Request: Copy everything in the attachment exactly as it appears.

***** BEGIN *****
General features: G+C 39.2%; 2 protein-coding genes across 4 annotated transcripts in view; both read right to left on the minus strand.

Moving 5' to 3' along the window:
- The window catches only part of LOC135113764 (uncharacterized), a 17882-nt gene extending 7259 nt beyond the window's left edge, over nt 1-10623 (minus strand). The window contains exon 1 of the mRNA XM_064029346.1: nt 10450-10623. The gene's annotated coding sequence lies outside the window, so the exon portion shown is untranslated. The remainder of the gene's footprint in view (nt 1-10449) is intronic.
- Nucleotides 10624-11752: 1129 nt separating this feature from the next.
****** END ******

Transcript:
General features: G+C 39.2%; 2 protein-coding genes across 4 annotated transcripts in view; both read right to left on the minus strand.

Moving 5' to 3' along the window:
- The window catches only part of LOC135113764 (uncharacterized), a 17882-nt gene extending 7259 nt beyond the window's left edge, over nt 1-10623 (minus strand). The window contains exon 1 of the mRNA XM_064029346.1: nt 10450-10623. The gene's annotated coding sequence lies outside the window, so the exon portion shown is untranslated. The remainder of the gene's footprint in view (nt 1-10449) is intronic.
- Nucleotides 10624-11752: 1129 nt separating this feature from the next.